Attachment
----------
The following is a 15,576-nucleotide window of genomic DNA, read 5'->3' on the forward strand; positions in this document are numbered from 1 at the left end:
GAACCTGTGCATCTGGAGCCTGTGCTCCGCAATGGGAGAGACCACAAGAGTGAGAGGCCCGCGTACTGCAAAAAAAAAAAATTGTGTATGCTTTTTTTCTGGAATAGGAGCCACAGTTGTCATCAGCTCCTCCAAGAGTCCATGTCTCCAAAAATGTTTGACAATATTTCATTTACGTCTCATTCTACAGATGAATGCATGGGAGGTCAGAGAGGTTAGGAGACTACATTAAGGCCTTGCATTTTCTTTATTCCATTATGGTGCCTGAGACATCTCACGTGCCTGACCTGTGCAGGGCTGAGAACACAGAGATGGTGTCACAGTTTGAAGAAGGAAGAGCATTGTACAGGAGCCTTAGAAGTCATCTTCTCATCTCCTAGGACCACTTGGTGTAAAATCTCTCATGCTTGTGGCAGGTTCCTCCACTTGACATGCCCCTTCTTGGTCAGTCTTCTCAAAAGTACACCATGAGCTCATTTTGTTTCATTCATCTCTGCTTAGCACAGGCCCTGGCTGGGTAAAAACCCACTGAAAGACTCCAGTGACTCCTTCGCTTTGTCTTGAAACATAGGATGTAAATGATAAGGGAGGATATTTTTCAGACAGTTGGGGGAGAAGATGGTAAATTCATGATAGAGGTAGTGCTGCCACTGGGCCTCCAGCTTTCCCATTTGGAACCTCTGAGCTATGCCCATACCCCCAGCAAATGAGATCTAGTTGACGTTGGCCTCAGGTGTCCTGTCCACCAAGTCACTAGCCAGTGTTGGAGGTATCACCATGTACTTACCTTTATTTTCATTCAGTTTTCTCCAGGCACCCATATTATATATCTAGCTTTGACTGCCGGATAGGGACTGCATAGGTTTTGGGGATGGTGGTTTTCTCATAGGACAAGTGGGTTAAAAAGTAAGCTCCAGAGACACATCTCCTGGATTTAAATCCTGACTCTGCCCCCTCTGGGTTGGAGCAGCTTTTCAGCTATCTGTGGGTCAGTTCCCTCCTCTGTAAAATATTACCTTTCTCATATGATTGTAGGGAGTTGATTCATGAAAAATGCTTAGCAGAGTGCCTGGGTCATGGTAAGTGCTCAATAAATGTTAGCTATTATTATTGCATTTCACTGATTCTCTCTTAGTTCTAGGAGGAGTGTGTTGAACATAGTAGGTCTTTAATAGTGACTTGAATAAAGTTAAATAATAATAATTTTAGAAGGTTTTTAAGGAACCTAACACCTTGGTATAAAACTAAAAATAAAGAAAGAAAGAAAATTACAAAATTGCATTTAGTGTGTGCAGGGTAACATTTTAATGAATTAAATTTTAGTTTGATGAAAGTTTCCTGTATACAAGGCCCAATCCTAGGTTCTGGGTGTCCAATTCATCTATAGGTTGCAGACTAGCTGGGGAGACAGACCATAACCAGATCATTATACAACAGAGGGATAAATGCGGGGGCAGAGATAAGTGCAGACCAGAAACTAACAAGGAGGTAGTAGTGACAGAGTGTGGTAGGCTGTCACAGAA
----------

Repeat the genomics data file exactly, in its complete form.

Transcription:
The following is a 15,576-nucleotide window of genomic DNA, read 5'->3' on the forward strand; positions in this document are numbered from 1 at the left end:
GAACCTGTGCATCTGGAGCCTGTGCTCCGCAATGGGAGAGACCACAAGAGTGAGAGGCCCGCGTACTGCAAAAAAAAAAAATTGTGTATGCTTTTTTTCTGGAATAGGAGCCACAGTTGTCATCAGCTCCTCCAAGAGTCCATGTCTCCAAAAATGTTTGACAATATTTCATTTACGTCTCATTCTACAGATGAATGCATGGGAGGTCAGAGAGGTTAGGAGACTACATTAAGGCCTTGCATTTTCTTTATTCCATTATGGTGCCTGAGACATCTCACGTGCCTGACCTGTGCAGGGCTGAGAACACAGAGATGGTGTCACAGTTTGAAGAAGGAAGAGCATTGTACAGGAGCCTTAGAAGTCATCTTCTCATCTCCTAGGACCACTTGGTGTAAAATCTCTCATGCTTGTGGCAGGTTCCTCCACTTGACATGCCCCTTCTTGGTCAGTCTTCTCAAAAGTACACCATGAGCTCATTTTGTTTCATTCATCTCTGCTTAGCACAGGCCCTGGCTGGGTAAAAACCCACTGAAAGACTCCAGTGACTCCTTCGCTTTGTCTTGAAACATAGGATGTAAATGATAAGGGAGGATATTTTTCAGACAGTTGGGGGAGAAGATGGTAAATTCATGATAGAGGTAGTGCTGCCACTGGGCCTCCAGCTTTCCCATTTGGAACCTCTGAGCTATGCCCATACCCCCAGCAAATGAGATCTAGTTGACGTTGGCCTCAGGTGTCCTGTCCACCAAGTCACTAGCCAGTGTTGGAGGTATCACCATGTACTTACCTTTATTTTCATTCAGTTTTCTCCAGGCACCCATATTATATATCTAGCTTTGACTGCCGGATAGGGACTGCATAGGTTTTGGGGATGGTGGTTTTCTCATAGGACAAGTGGGTTAAAAAGTAAGCTCCAGAGACACATCTCCTGGATTTAAATCCTGACTCTGCCCCCTCTGGGTTGGAGCAGCTTTTCAGCTATCTGTGGGTCAGTTCCCTCCTCTGTAAAATATTACCTTTCTCATATGATTGTAGGGAGTTGATTCATGAAAAATGCTTAGCAGAGTGCCTGGGTCATGGTAAGTGCTCAATAAATGTTAGCTATTATTATTGCATTTCACTGATTCTCTCTTAGTTCTAGGAGGAGTGTGTTGAACATAGTAGGTCTTTAATAGTGACTTGAATAAAGTTAAATAATAATAATTTTAGAAGGTTTTTAAGGAACCTAACACCTTGGTATAAAACTAAAAATAAAGAAAGAAAGAAAATTACAAAATTGCATTTAGTGTGTGCAGGGTAACATTTTAATGAATTAAATTTTAGTTTGATGAAAGTTTCCTGTATACAAGGCCCAATCCTAGGTTCTGGGTGTCCAATTCATCTATAGGTTGCAGACTAGCTGGGGAGACAGACCATAACCAGATCATTATACAACAGAGGGATAAATGCGGGGGCAGAGATAAGTGCAGACCAGAAACTAACAAGGAGGTAGTAGTGACAGAGTGTGGTAGGCTGTCACAGAA